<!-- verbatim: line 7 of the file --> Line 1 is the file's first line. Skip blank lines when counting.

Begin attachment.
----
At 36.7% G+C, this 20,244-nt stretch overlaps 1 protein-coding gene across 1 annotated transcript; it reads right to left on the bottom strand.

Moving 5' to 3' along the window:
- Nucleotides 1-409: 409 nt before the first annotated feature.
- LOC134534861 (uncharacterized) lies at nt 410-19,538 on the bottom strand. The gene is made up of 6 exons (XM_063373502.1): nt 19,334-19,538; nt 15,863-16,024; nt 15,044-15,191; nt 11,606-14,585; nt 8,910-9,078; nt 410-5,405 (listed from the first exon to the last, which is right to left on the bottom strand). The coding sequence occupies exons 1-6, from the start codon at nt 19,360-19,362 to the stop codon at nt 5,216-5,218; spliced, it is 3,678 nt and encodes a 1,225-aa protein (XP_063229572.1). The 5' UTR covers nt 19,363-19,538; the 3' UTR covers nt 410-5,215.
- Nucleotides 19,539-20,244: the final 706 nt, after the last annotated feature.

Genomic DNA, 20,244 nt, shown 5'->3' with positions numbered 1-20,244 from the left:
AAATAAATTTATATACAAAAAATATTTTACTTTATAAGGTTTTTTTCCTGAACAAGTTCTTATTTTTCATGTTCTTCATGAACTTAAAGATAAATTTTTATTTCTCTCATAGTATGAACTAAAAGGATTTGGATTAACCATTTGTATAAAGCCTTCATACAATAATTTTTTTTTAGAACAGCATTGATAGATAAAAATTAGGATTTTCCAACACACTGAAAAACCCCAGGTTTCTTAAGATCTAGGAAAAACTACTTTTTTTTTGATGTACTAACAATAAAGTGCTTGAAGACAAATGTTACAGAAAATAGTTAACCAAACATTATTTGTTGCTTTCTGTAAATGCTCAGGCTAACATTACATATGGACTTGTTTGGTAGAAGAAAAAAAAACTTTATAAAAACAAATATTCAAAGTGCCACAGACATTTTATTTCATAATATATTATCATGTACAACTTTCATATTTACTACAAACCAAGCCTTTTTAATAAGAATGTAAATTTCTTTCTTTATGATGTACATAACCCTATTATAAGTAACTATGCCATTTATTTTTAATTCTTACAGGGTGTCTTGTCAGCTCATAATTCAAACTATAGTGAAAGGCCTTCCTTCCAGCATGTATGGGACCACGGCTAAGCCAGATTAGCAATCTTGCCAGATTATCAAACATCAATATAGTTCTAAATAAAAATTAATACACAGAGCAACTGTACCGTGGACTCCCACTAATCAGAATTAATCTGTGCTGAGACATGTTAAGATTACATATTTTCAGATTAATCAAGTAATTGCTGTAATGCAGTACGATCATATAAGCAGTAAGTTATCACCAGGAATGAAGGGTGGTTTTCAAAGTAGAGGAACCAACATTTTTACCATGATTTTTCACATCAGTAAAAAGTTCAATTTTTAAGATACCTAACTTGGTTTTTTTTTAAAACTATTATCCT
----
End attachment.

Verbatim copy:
AAATAAATTTATATACAAAAAATATTTTACTTTATAAGGTTTTTTTCCTGAACAAGTTCTTATTTTTCATGTTCTTCATGAACTTAAAGATAAATTTTTATTTCTCTCATAGTATGAACTAAAAGGATTTGGATTAACCATTTGTATAAAGCCTTCATACAATAATTTTTTTTTAGAACAGCATTGATAGATAAAAATTAGGATTTTCCAACACACTGAAAAACCCCAGGTTTCTTAAGATCTAGGAAAAACTACTTTTTTTTTGATGTACTAACAATAAAGTGCTTGAAGACAAATGTTACAGAAAATAGTTAACCAAACATTATTTGTTGCTTTCTGTAAATGCTCAGGCTAACATTACATATGGACTTGTTTGGTAGAAGAAAAAAAAACTTTATAAAAACAAATATTCAAAGTGCCACAGACATTTTATTTCATAATATATTATCATGTACAACTTTCATATTTACTACAAACCAAGCCTTTTTAATAAGAATGTAAATTTCTTTCTTTATGATGTACATAACCCTATTATAAGTAACTATGCCATTTATTTTTAATTCTTACAGGGTGTCTTGTCAGCTCATAATTCAAACTATAGTGAAAGGCCTTCCTTCCAGCATGTATGGGACCACGGCTAAGCCAGATTAGCAATCTTGCCAGATTATCAAACATCAATATAGTTCTAAATAAAAATTAATACACAGAGCAACTGTACCGTGGACTCCCACTAATCAGAATTAATCTGTGCTGAGACATGTTAAGATTACATATTTTCAGATTAATCAAGTAATTGCTGTAATGCAGTACGATCATATAAGCAGTAAGTTATCACCAGGAATGAAGGGTGGTTTTCAAAGTAGAGGAACCAACATTTTTACCATGATTTTTCACATCAGTAAAAAGTTCAATTTTTAAGATACCTAACTTGGTTTTTTTTTAAAACTATTATCCT